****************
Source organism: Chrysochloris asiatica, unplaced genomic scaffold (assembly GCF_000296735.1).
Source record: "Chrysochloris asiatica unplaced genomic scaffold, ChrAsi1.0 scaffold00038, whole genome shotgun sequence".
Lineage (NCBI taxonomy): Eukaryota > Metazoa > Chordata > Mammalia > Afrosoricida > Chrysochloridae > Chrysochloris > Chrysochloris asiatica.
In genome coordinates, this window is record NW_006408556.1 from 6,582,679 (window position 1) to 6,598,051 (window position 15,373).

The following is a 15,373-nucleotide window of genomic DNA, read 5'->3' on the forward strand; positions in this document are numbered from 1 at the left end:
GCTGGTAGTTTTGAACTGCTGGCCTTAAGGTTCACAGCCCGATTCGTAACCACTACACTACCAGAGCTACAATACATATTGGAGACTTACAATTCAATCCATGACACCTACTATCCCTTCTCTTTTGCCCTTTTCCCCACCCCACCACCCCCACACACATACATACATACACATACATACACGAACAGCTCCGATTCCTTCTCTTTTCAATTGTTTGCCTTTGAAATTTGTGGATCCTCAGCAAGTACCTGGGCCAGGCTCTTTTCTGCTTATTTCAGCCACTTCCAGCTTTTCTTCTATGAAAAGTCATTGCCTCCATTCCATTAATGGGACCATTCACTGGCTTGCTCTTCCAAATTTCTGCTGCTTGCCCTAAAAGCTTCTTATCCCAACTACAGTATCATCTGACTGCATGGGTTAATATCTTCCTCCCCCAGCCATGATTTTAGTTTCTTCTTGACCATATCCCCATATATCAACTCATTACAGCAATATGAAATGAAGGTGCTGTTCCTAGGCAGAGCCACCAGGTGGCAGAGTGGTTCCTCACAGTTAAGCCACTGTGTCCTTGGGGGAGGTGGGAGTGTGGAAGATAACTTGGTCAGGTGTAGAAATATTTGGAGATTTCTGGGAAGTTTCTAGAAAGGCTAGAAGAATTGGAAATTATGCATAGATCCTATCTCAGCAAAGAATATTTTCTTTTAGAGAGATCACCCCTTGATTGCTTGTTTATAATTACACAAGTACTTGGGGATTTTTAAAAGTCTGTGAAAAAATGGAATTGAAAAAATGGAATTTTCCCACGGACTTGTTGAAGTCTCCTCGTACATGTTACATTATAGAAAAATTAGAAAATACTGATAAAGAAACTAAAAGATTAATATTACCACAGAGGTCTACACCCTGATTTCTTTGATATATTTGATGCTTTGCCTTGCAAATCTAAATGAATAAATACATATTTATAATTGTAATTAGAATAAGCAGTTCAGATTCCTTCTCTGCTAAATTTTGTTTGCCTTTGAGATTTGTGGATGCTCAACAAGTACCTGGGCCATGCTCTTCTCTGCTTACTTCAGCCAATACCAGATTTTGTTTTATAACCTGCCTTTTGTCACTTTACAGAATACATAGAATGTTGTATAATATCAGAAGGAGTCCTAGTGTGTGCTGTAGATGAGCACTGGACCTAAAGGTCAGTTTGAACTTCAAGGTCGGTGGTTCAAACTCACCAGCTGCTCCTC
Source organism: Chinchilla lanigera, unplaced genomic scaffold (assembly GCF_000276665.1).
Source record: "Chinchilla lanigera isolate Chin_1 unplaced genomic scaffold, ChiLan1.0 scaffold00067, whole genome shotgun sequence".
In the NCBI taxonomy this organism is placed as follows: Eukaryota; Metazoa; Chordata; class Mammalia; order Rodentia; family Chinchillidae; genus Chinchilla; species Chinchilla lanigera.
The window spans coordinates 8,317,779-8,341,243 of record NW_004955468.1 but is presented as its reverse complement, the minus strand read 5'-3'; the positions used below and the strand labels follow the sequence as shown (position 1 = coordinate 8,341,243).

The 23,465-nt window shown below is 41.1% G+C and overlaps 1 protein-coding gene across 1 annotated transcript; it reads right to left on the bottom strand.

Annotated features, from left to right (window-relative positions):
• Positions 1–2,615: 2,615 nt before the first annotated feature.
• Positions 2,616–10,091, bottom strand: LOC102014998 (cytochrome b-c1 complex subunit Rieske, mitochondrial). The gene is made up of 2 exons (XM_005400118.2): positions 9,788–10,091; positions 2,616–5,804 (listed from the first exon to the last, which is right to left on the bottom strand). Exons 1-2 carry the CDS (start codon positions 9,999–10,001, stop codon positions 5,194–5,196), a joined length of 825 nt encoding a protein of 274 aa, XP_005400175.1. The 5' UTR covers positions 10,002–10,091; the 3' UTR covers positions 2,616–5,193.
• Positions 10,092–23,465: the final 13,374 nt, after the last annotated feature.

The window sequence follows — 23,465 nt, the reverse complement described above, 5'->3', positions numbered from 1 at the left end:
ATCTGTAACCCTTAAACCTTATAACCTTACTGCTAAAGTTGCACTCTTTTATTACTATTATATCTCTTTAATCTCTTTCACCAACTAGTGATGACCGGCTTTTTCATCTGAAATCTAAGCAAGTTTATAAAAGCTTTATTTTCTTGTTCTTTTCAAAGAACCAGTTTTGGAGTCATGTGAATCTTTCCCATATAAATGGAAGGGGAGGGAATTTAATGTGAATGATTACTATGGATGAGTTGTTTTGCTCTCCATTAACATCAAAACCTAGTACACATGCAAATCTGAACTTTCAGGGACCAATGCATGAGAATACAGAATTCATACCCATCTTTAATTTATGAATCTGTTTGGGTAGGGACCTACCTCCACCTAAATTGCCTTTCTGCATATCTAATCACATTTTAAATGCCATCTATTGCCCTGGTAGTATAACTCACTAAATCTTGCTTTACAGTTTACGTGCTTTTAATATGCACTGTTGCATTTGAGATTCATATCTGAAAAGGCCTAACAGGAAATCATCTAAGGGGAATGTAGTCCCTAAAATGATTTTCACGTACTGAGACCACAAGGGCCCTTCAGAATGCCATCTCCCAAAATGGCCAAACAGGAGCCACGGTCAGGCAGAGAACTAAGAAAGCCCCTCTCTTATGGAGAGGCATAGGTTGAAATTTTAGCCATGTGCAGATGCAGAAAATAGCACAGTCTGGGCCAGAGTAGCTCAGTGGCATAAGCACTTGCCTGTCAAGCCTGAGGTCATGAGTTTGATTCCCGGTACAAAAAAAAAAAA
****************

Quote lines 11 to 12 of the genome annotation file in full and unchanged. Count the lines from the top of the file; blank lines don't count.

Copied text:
The 23,465-nt window shown below is 41.1% G+C and overlaps 1 protein-coding gene across 1 annotated transcript; it reads right to left on the bottom strand.

Annotated features, from left to right (window-relative positions):